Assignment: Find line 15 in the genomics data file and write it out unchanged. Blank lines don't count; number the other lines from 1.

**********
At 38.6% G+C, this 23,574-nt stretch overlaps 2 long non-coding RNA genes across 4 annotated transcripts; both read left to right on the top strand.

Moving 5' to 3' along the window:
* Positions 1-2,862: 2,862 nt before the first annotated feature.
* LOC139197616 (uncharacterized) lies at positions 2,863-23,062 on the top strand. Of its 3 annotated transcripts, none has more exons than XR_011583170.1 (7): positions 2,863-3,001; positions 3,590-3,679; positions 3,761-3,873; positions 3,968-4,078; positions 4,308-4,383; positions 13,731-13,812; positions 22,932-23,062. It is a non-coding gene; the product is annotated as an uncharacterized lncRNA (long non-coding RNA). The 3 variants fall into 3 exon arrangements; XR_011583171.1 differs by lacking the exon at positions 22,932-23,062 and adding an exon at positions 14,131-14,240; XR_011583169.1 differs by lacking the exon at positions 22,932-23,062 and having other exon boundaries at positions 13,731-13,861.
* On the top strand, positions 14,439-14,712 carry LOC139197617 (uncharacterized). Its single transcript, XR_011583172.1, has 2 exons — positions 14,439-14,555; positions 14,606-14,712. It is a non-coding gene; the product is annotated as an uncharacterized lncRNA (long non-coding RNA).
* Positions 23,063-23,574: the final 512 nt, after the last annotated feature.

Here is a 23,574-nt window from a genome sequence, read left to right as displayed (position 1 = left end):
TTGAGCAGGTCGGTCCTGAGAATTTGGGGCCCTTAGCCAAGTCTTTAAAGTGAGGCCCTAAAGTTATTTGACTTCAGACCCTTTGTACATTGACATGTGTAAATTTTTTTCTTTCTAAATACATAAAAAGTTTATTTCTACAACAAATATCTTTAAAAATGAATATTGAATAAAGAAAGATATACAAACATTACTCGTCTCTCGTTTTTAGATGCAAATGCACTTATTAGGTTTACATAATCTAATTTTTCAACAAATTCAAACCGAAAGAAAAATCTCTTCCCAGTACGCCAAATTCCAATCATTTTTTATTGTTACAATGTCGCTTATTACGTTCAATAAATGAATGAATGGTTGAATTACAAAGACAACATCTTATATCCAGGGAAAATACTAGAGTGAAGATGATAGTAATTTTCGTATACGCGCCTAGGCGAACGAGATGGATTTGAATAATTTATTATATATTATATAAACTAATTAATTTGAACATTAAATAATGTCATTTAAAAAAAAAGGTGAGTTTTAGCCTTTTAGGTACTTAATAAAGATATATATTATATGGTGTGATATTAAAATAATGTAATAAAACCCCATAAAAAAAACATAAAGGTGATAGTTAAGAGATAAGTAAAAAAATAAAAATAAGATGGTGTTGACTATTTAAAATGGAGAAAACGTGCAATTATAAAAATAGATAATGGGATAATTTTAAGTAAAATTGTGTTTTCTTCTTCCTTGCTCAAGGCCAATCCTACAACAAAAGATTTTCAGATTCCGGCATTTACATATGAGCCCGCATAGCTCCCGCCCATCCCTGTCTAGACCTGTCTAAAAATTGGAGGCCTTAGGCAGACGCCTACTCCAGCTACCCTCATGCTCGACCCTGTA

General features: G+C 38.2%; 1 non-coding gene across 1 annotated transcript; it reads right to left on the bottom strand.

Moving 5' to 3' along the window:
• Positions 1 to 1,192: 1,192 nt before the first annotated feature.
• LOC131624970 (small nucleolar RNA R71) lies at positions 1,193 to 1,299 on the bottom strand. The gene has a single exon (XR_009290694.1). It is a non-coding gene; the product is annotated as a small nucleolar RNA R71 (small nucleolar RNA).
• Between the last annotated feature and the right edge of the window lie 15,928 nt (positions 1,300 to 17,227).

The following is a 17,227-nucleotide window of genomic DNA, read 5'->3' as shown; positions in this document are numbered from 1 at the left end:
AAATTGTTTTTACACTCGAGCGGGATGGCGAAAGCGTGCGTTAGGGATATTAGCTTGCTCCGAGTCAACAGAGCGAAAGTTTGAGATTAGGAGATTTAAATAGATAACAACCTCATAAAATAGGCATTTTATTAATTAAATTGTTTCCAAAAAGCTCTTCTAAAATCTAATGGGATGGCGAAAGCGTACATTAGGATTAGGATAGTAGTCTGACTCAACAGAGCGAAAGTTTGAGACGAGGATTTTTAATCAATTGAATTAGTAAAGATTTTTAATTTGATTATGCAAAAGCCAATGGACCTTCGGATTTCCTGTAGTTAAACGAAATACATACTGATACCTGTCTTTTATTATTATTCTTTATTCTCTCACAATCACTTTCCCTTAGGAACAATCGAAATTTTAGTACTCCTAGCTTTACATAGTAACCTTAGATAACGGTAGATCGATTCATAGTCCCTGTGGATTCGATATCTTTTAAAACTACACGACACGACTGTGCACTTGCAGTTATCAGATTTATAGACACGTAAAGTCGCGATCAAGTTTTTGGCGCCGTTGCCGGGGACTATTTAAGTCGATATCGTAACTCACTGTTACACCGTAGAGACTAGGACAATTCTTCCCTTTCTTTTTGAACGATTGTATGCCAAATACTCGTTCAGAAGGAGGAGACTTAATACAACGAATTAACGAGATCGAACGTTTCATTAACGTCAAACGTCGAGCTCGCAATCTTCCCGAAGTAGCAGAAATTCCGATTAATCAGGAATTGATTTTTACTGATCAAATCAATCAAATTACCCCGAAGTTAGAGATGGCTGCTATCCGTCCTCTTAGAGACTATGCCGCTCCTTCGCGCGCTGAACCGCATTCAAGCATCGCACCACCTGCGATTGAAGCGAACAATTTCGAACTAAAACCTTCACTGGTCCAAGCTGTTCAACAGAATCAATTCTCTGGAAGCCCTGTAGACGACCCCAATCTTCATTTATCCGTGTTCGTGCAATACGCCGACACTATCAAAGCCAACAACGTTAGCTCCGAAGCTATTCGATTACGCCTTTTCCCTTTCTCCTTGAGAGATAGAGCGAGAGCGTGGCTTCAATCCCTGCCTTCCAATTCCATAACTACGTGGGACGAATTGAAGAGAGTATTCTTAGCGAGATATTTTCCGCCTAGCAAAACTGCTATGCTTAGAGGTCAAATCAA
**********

AAATTGTTTTTACACTCGAGCGGGATGGCGAAAGCGTGCGTTAGGGATATTAGCTTGCTCCGAGTCAACAGAGCGAAAGTTTGAGATTAGGAGATTTAAATAGATAACAACCTCATAAAATAGGCATTTTATTAATTAAATTGTTTCCAAAAAGCTCTTCTAAAATCTAATGGGATGGCGAAAGCGTACATTAGGATTAGGATAGTAGTCTGACTCAACAGAGCGAAAGTTTGAGACGAGGATTTTTAATCAATTGAATTAGTAAAGATTTTTAATTTGATTATGCAAAAGCCAATGGACCTTCGGATTTCCTGTAGTTAAACGAAATACATACTGATACCTGTCTTTTATTATTATTCTTTATTCTCTCACAATCACTTTCCCTTAGGAACAATCGAAATTTTAGTACTCCTAGCTTTACATAGTAACCTTAGATAACGGTAGATCGATTCATAGTCCCTGTGGATTCGATATCTTTTAAAACTACACGACACGACTGTGCACTTGCAGTTATCAGATTTATAGACACGTAAAGTCGCGATCAAGTTTTTGGCGCCGTTGCCGGGGACTATTTAAGTCGATATCGTAACTCACTGTTACACCGTAGAGACTAGGACAATTCTTCCCTTTCTTTTTGAACGATTGTATGCCAAATACTCGTTCAGAAGGAGGAGACTTAATACAACGAATTAACGAGATCGAACGTTTCATTAACGTCAAACGTCGAGCTCGCAATCTTCCCGAAGTAGCAGAAATTCCGATTAATCAGGAATTGATTTTTACTGATCAAATCAATCAAATTACCCCGAAGTTAGAGATGGCTGCTATCCGTCCTCTTAGAGACTATGCCGCTCCTTCGCGCGCTGAACCGCATTCAAGCATCGCACCACCTGCGATTGAAGCGAACAATTTCGAACTAAAACCTTCACTGGTCCAAGCTGTTCAACAGAATCAATTCTCTGGAAGCCCTGTAGACGACCCCAATCTTCATTTATCCGTGTTCGTGCAATACGCCGACACTATCAAAGCCAACAACGTTAGCTCCGAAGCTATTCGATTACGCCTTTTCCCTTTCTCCTTGAGAGATAGAGCGAGAGCGTGGCTTCAATCCCTGCCTTCCAATTCCATAACTACGTGGGACGAATTGAAGAGAGTATTCTTAGCGAGATATTTTCCGCCTAGCAAAACTGCTATGCTTAGAGGTCAAATCAA